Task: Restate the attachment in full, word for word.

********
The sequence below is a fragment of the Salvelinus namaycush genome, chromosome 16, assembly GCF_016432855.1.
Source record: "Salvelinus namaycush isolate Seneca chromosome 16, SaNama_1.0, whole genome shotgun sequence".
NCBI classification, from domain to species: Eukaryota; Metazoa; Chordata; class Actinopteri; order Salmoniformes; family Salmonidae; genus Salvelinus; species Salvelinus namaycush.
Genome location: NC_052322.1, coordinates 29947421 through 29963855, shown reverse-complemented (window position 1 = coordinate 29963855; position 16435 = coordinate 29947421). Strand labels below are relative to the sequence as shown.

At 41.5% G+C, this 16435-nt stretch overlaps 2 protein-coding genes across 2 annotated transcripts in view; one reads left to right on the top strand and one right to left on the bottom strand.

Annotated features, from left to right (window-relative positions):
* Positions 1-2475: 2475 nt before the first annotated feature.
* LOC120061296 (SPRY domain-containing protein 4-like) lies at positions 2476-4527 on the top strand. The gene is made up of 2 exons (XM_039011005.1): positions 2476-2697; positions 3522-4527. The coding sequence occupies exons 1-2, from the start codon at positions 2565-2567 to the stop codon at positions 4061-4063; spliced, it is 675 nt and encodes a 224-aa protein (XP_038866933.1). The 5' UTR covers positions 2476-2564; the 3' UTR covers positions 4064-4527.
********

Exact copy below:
The sequence below is a fragment of the Salvelinus namaycush genome, chromosome 16, assembly GCF_016432855.1.
Source record: "Salvelinus namaycush isolate Seneca chromosome 16, SaNama_1.0, whole genome shotgun sequence".
NCBI classification, from domain to species: Eukaryota; Metazoa; Chordata; class Actinopteri; order Salmoniformes; family Salmonidae; genus Salvelinus; species Salvelinus namaycush.
Genome location: NC_052322.1, coordinates 29947421 through 29963855, shown reverse-complemented (window position 1 = coordinate 29963855; position 16435 = coordinate 29947421). Strand labels below are relative to the sequence as shown.

At 41.5% G+C, this 16435-nt stretch overlaps 2 protein-coding genes across 2 annotated transcripts in view; one reads left to right on the top strand and one right to left on the bottom strand.

Annotated features, from left to right (window-relative positions):
* Positions 1-2475: 2475 nt before the first annotated feature.
* LOC120061296 (SPRY domain-containing protein 4-like) lies at positions 2476-4527 on the top strand. The gene is made up of 2 exons (XM_039011005.1): positions 2476-2697; positions 3522-4527. The coding sequence occupies exons 1-2, from the start codon at positions 2565-2567 to the stop codon at positions 4061-4063; spliced, it is 675 nt and encodes a 224-aa protein (XP_038866933.1). The 5' UTR covers positions 2476-2564; the 3' UTR covers positions 4064-4527.